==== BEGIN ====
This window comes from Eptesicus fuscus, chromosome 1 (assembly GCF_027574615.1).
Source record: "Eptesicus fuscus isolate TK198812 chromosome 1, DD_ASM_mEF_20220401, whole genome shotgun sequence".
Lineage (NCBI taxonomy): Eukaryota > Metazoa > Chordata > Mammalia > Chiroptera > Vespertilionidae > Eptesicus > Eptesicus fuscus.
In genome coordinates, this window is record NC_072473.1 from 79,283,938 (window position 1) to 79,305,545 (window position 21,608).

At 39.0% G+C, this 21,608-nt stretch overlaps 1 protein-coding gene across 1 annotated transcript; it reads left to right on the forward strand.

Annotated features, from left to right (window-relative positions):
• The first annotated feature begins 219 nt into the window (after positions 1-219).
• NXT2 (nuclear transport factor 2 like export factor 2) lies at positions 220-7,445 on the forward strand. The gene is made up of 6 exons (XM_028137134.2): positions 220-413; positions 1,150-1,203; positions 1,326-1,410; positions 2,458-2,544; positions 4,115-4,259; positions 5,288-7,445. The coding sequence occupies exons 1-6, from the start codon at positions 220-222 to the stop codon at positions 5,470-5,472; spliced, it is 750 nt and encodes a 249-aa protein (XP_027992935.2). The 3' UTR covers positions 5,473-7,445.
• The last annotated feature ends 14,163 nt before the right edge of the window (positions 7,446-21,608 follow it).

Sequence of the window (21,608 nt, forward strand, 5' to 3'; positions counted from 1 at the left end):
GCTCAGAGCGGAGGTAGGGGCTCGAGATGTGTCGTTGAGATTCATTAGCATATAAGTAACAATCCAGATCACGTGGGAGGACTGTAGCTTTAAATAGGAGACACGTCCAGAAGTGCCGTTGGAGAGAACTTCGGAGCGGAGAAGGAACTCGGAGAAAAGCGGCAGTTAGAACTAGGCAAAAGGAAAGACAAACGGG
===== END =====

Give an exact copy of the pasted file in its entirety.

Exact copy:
This window comes from Eptesicus fuscus, chromosome 1 (assembly GCF_027574615.1).
Source record: "Eptesicus fuscus isolate TK198812 chromosome 1, DD_ASM_mEF_20220401, whole genome shotgun sequence".
Lineage (NCBI taxonomy): Eukaryota > Metazoa > Chordata > Mammalia > Chiroptera > Vespertilionidae > Eptesicus > Eptesicus fuscus.
In genome coordinates, this window is record NC_072473.1 from 79,283,938 (window position 1) to 79,305,545 (window position 21,608).

At 39.0% G+C, this 21,608-nt stretch overlaps 1 protein-coding gene across 1 annotated transcript; it reads left to right on the forward strand.

Annotated features, from left to right (window-relative positions):
• The first annotated feature begins 219 nt into the window (after positions 1-219).
• NXT2 (nuclear transport factor 2 like export factor 2) lies at positions 220-7,445 on the forward strand. The gene is made up of 6 exons (XM_028137134.2): positions 220-413; positions 1,150-1,203; positions 1,326-1,410; positions 2,458-2,544; positions 4,115-4,259; positions 5,288-7,445. The coding sequence occupies exons 1-6, from the start codon at positions 220-222 to the stop codon at positions 5,470-5,472; spliced, it is 750 nt and encodes a 249-aa protein (XP_027992935.2). The 3' UTR covers positions 5,473-7,445.
• The last annotated feature ends 14,163 nt before the right edge of the window (positions 7,446-21,608 follow it).

Sequence of the window (21,608 nt, forward strand, 5' to 3'; positions counted from 1 at the left end):
GCTCAGAGCGGAGGTAGGGGCTCGAGATGTGTCGTTGAGATTCATTAGCATATAAGTAACAATCCAGATCACGTGGGAGGACTGTAGCTTTAAATAGGAGACACGTCCAGAAGTGCCGTTGGAGAGAACTTCGGAGCGGAGAAGGAACTCGGAGAAAAGCGGCAGTTAGAACTAGGCAAAAGGAAAGACAAACGGG